By Neil Taylor and capmel.com kayak fishing staff contributors
Around the state:
Heat, humidity and humongous fish: July has the goods. The kayak angler will tell you that they are in love with and hate the month of July for various reasons. July is a time to fight storms, night and day, in trying to get in kayak fishing trips. The intense heat and convection make for interesting outings but the anglers with a good plan are going to cash in on what the seventh month has to offer. If you can get it done in July, you are utilizing some skills. Will it be a month of tropical weather activity? We will see. The rains we have had statewide have erased the drought that winter brought. The rain, beneficial to fishing pretty much everywhere, the rain has been good to have.
Around Tampa Bay region-
The seventh month of the year, July: A time of heat and thunderstorms in the Tampa Bay area. Enjoy success by switching techniques to “beat the heat” and find fish in their best feeding patterns. Pre-dawn outings lasting until 9 AM are a great option. Another is trying out the sundown fishing, going well into the night. In addition to the inshore species mentioned below, expect great opportunities for flounder and pompano this month. Pompano will be at the bridges inside Tampa Bay and flounder should make a strong showing around area passes, bridges and deeper sand patches.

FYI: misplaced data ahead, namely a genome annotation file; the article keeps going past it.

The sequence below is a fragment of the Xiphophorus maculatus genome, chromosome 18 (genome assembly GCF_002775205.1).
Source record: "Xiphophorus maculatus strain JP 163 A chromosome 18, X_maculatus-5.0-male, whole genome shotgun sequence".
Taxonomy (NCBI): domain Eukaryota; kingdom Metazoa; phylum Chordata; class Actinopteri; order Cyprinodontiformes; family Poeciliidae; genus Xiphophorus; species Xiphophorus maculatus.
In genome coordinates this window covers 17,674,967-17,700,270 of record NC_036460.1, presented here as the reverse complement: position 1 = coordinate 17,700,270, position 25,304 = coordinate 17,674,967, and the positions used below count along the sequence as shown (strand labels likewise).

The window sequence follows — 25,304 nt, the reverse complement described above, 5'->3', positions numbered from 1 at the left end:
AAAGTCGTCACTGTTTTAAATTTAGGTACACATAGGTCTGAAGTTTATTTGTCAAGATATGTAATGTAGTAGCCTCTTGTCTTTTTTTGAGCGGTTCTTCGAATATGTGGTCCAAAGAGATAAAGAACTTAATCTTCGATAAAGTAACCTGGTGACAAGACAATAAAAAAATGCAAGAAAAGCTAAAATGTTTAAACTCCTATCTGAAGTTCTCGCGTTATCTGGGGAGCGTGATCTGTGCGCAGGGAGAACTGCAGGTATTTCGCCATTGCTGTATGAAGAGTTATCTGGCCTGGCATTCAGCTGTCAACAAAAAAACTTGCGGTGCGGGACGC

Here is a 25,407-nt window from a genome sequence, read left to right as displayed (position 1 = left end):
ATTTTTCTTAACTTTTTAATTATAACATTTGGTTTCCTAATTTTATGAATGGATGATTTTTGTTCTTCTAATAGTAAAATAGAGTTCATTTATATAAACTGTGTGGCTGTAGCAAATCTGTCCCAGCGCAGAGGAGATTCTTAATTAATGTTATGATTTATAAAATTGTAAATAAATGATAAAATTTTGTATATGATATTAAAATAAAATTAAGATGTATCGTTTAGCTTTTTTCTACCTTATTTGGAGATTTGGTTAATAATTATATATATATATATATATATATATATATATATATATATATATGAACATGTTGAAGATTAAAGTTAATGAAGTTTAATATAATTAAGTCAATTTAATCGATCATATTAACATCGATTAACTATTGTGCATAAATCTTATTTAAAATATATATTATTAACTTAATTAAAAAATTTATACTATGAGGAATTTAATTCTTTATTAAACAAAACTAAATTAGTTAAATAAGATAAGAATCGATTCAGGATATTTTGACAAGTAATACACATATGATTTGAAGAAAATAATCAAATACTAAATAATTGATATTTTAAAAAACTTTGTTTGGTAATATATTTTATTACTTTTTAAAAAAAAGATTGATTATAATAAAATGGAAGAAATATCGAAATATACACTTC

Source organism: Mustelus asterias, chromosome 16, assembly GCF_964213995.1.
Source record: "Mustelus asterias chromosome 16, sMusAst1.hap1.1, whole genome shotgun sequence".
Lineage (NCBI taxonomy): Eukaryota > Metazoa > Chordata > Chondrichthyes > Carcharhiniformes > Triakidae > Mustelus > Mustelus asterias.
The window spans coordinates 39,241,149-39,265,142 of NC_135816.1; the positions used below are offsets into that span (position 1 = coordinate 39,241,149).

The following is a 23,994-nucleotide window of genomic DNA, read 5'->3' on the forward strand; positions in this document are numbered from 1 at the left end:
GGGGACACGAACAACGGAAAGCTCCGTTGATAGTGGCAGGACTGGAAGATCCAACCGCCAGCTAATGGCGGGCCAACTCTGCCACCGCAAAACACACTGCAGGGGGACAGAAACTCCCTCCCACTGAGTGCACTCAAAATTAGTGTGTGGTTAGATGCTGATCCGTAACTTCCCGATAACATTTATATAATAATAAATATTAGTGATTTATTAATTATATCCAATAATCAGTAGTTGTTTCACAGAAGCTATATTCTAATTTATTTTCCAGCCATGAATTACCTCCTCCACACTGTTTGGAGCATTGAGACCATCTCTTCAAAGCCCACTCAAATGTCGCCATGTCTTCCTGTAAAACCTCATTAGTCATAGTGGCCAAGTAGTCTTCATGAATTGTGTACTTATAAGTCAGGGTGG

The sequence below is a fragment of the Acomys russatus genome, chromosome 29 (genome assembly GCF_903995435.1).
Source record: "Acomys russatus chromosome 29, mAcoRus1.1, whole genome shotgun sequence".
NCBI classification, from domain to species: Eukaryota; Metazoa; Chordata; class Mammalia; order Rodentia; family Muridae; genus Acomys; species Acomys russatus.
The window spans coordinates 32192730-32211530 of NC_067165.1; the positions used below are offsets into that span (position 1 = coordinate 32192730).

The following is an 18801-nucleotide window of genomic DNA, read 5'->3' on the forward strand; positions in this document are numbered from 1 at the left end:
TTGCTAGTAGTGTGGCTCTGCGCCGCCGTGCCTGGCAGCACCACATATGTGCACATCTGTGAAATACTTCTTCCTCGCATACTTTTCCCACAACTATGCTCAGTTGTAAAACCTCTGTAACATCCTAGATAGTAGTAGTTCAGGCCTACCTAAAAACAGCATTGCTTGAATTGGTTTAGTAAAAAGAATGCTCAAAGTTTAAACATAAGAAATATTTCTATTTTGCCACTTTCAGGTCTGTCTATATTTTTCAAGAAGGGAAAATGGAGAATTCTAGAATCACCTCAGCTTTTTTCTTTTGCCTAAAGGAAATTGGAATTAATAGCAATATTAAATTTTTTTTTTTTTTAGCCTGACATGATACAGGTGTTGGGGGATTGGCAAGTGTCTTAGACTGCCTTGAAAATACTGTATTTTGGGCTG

Much attention here is on the decision to reopen snook to harvest. Years later: The shock waves are still being felt. With so many of the people who are north of the Skyway bridge seeing so few redfish, the decision is not sitting well. Taking the overall look at the picture, there are some reasons to be encouraged about the future but right now, the action of opening this species to harvest is basically the most unpopular ruling I have ever seen. The people who want this fishery to be strong again and passed on to future generations do not care for the lack of concern by the ruling body to not even consider the input of the professionals who make their living on the water. Our future: The fish I would be taking people to catch for the next 20 years: Dead on dinner tables. Terrible management.
Said one guide several years ago: “These people proposed it last year too. This is no surprise but if they put it through, maybe it is time to get a whole new set of scientists and get rid of this Commission.” Quote from another popular guide, “I would be fine if they never reopened it. Imagine how this fishery would respond to that. But if they were truly trying to manage this species back to health, they would have left them closed three years longer. Snook are not in great shape. The people who are claiming they are, the same people who are pounding the few fish that we have. Feeding many to the dolphin. Nice job. One bad freeze or red tide: Snook may cease to exist in Florida.
Trout: Seasonal slowdown, you will still catch them just less likely to catch big ones. Redfish are OK. Not as good as they once were, they suffer from the effects of added activity with more people living here.
Drink lots of water. Watch for thunderstorms but enjoy July fishing in the Bay. NT
In the Southwest “Suncoast” area of Florida, Steve Gibson with Southern Drawl Kayak Fishing:
We look for improved beach snook action as the fish go into post-spawn mode. Shark action should continue good in southern Tampa Bay. We
also look for good redfish, snook and spotted seatrout in Tampa Bay. Closer to
home, spotted seatrout and redfish should be the best bets in Sarasota bay.